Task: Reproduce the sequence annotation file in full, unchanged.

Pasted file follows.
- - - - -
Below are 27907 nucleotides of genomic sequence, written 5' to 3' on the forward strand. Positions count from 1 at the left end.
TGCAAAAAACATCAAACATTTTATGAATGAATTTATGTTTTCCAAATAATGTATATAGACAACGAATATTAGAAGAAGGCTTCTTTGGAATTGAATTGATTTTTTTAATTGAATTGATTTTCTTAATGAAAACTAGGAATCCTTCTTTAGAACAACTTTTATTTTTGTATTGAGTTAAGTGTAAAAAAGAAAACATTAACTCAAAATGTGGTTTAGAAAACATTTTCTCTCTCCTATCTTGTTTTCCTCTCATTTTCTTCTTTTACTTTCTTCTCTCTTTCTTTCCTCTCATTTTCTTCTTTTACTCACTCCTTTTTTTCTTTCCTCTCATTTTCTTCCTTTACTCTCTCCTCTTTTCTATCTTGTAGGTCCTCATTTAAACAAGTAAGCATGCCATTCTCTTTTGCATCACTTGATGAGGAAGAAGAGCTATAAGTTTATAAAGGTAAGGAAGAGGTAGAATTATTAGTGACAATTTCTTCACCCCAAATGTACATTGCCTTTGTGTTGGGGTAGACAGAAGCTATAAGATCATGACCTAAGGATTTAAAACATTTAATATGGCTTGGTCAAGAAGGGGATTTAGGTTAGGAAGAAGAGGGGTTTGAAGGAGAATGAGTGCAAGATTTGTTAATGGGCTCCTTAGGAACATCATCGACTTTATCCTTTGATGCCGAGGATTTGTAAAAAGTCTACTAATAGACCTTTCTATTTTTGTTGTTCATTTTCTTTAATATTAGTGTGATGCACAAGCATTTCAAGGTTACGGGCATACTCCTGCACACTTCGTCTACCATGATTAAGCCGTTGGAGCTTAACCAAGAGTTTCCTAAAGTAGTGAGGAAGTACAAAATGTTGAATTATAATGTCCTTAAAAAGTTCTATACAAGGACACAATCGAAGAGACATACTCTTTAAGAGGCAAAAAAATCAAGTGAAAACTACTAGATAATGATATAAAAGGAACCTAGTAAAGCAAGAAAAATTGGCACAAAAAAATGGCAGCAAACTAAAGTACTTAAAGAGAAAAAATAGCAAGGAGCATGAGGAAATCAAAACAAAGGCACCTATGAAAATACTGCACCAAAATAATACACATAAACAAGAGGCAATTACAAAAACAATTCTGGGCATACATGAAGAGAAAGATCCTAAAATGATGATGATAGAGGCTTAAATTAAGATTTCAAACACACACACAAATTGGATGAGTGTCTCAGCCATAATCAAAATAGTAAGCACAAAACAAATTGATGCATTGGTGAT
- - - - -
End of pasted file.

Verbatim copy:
Below are 27907 nucleotides of genomic sequence, written 5' to 3' on the forward strand. Positions count from 1 at the left end.
TGCAAAAAACATCAAACATTTTATGAATGAATTTATGTTTTCCAAATAATGTATATAGACAACGAATATTAGAAGAAGGCTTCTTTGGAATTGAATTGATTTTTTTAATTGAATTGATTTTCTTAATGAAAACTAGGAATCCTTCTTTAGAACAACTTTTATTTTTGTATTGAGTTAAGTGTAAAAAAGAAAACATTAACTCAAAATGTGGTTTAGAAAACATTTTCTCTCTCCTATCTTGTTTTCCTCTCATTTTCTTCTTTTACTTTCTTCTCTCTTTCTTTCCTCTCATTTTCTTCTTTTACTCACTCCTTTTTTTCTTTCCTCTCATTTTCTTCCTTTACTCTCTCCTCTTTTCTATCTTGTAGGTCCTCATTTAAACAAGTAAGCATGCCATTCTCTTTTGCATCACTTGATGAGGAAGAAGAGCTATAAGTTTATAAAGGTAAGGAAGAGGTAGAATTATTAGTGACAATTTCTTCACCCCAAATGTACATTGCCTTTGTGTTGGGGTAGACAGAAGCTATAAGATCATGACCTAAGGATTTAAAACATTTAATATGGCTTGGTCAAGAAGGGGATTTAGGTTAGGAAGAAGAGGGGTTTGAAGGAGAATGAGTGCAAGATTTGTTAATGGGCTCCTTAGGAACATCATCGACTTTATCCTTTGATGCCGAGGATTTGTAAAAAGTCTACTAATAGACCTTTCTATTTTTGTTGTTCATTTTCTTTAATATTAGTGTGATGCACAAGCATTTCAAGGTTACGGGCATACTCCTGCACACTTCGTCTACCATGATTAAGCCGTTGGAGCTTAACCAAGAGTTTCCTAAAGTAGTGAGGAAGTACAAAATGTTGAATTATAATGTCCTTAAAAAGTTCTATACAAGGACACAATCGAAGAGACATACTCTTTAAGAGGCAAAAAAATCAAGTGAAAACTACTAGATAATGATATAAAAGGAACCTAGTAAAGCAAGAAAAATTGGCACAAAAAAATGGCAGCAAACTAAAGTACTTAAAGAGAAAAAATAGCAAGGAGCATGAGGAAATCAAAACAAAGGCACCTATGAAAATACTGCACCAAAATAATACACATAAACAAGAGGCAATTACAAAAACAATTCTGGGCATACATGAAGAGAAAGATCCTAAAATGATGATGATAGAGGCTTAAATTAAGATTTCAAACACACACACAAATTGGATGAGTGTCTCAGCCATAATCAAAATAGTAAGCACAAAACAAATTGATGCATTGGTGAT